But Gen Yers, take note. This stuff isn’t just for those of a preceding generation (or two or three). If you want to absorb the wisdom of those ahead of you, grab these opportunities to learn from others. As late Boomer, I am deeply appreciative of the lessons shared by folks a generation ahead of me. There’s no reason why you cannot do the same.
…to Ronald Gross, The Independent Scholar’s Handbook (1981, 1993 eds.), for pointing me to McLeish’s book. I’ll have more say about this remarkable book in a later post, but suffice it to say that it’s a classic that keeps on giving. Ron is a defining pioneer in the field of lifelong learning, and his work continues to inform and inspire me.
All too often, we think of work-life balance as (1) work and (2) everything else. That “everything else” includes family and friends, perhaps some socializing or watching television, and attending to necessary chores. (I hasten to add that for many stay-at-home parents, work and everything else may be one in the same!)
Let me add a third pillar to our model, that of avocations and hobbies, which can be sources of considerable satisfaction, especially when work and home bring more stress than balance.
Two summers ago, I wrote in praise of avocations:
I am beginning to believe that our avocations will save us, personally in terms of enriching our lives, and publicly in terms of contributing to the greater community.
The Merriam-Webster Online Dictionary defines an avocation as “a subordinate occupation pursued in addition to one’s vocation especially for enjoyment.” That’s a good start, but I want to add a few other qualities that separate avocation from a pure hobby, such as a sense of accomplishment and contribution to the broader community.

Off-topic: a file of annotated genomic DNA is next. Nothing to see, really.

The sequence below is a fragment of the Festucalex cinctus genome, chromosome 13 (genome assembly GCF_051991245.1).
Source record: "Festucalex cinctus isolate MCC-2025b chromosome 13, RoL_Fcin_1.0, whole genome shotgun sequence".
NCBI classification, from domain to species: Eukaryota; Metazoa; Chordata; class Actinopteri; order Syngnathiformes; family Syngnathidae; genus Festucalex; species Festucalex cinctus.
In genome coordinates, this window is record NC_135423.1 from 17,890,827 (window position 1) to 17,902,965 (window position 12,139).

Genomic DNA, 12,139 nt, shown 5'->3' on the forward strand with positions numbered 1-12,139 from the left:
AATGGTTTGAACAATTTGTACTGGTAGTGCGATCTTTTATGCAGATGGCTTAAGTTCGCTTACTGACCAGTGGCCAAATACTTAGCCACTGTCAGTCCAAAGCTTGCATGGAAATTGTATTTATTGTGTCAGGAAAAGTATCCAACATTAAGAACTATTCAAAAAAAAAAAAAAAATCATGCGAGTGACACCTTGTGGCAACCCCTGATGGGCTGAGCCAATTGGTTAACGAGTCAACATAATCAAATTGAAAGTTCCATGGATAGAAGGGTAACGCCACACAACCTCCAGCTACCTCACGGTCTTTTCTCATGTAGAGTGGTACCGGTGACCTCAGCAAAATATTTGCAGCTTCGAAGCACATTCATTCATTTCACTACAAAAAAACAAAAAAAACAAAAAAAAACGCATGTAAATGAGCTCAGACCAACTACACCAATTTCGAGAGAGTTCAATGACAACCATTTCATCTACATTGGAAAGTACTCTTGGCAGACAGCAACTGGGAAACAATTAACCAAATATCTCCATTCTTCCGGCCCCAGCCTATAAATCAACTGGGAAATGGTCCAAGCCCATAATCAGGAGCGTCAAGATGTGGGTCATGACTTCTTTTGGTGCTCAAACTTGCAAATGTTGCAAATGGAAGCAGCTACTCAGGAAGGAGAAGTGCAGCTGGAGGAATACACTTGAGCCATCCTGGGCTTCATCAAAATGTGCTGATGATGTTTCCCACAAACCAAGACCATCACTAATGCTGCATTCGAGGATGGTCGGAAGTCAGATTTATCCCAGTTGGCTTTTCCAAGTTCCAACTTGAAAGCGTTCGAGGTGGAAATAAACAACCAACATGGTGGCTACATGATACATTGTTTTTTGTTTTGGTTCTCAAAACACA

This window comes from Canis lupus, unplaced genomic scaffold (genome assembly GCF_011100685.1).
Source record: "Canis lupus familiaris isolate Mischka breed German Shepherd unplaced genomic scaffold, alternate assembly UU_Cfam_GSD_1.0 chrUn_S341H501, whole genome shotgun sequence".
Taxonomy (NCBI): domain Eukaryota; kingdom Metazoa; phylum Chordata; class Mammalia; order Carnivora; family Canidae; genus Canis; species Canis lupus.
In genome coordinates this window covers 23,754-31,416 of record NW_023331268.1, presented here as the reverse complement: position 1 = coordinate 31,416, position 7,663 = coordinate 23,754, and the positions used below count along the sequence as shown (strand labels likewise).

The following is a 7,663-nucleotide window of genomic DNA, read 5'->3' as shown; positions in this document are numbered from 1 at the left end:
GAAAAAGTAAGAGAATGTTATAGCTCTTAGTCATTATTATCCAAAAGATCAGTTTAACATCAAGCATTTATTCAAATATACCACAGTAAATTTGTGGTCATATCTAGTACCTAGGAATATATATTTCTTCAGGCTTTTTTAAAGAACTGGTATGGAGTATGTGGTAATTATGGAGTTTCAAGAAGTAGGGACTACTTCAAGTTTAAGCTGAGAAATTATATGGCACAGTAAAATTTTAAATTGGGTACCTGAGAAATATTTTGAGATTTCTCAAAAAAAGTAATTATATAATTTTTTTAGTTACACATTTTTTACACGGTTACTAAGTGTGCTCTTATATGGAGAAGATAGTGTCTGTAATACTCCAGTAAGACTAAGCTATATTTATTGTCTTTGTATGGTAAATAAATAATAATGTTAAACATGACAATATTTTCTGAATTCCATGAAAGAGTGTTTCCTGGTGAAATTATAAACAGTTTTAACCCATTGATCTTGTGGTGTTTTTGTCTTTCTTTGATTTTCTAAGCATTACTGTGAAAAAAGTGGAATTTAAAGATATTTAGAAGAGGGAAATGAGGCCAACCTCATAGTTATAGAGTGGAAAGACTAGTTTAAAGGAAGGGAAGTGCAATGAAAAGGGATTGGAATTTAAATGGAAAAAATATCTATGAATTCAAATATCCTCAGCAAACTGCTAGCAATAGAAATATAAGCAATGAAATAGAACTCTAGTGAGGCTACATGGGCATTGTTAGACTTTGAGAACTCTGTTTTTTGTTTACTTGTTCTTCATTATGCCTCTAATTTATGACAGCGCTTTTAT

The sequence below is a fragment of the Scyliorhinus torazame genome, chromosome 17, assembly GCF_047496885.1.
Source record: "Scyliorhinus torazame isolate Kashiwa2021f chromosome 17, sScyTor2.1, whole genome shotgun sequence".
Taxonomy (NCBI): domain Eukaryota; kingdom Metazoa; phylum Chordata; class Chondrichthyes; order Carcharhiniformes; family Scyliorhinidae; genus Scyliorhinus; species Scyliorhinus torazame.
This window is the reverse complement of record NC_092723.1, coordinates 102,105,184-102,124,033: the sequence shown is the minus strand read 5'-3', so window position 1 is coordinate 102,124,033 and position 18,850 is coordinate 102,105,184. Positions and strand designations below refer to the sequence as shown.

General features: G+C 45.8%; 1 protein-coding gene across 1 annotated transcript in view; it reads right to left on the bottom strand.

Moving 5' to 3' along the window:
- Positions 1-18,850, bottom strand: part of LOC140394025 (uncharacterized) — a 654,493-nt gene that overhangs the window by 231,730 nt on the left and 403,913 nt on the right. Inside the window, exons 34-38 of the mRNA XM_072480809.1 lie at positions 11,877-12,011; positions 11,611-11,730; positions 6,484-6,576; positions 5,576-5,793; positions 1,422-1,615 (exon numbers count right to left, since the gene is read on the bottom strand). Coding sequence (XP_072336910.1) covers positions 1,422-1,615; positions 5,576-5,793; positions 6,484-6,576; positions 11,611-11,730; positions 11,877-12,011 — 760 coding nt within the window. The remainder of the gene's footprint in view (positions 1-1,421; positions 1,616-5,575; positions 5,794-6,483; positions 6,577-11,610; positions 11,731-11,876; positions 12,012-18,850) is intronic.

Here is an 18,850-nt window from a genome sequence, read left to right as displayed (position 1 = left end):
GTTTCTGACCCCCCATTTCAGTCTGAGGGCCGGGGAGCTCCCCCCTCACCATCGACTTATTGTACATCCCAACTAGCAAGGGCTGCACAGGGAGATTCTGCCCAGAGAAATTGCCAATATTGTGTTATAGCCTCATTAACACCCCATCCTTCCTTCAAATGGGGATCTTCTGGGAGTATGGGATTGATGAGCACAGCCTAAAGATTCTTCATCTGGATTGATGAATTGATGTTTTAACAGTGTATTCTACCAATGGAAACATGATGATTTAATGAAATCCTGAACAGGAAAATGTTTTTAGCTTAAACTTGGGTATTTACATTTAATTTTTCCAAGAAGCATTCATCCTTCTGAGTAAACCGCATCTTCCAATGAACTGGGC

Let me add similar sentiments for a good hobby, which the Merriam-Webster Online Dictionary defines as “a pursuit outside one’s regular occupation engaged in especially for relaxation.”
A hobby may not result in a tangible something along the lines of many avocations (books, music, art, etc.), and it typically does not break even in terms of monies spent. Nevertheless, it can be a tremendous source of personal satisfaction and a way to build community.
What Google tells us
If my Google searches are any indication (using “work-life balance,” “hobby,” and “avocation”), we link hobbies with the concept of work-life balance much more than we do avocations.
The commentary on work-life balance regards hobbies as healthy release valves for the stressors of work and life. I agree; they allow us to lose ourselves in an enjoyable pastime.
Release valve vs. flow
University of Chicago psychologist Mihaly Csikszentmihalyi, in Finding Flow: The Psychology of Engagement with Everyday Life (1997) (pp. 28-29), urges us to seek states of flow in our lives, those experiences when “heart, will, and mind are on the same page.” In these moments, “what we feel, what we wish, and what we think are in harmony.”
This is where many avocations enter the picture. They allow people to pursue a meaningful activity resulting in that elusive state of flow — one that may elude them in their working lives. Avocations typically are more than release valves from life’s pressures; rather, they offer our lives a different dimension.
On this blog, I know that I talk a lot about improving work and creating better workplaces. But the reality is that for many, work remains an means to an end, rather than an end in itself. For those who harbor unrealized passions, the avocational route may provide deep satisfaction.
Why this stuff is important
I believe these third places in our lives are going to become ever more significant. They will provide us with outlets for pent-up creativity, some of which we can share with others. They will allow to do, collect, sort, feature, and make things that bring us satisfaction. In sum, they will help to give our lives meaning.
Will our avocations save us? (2010)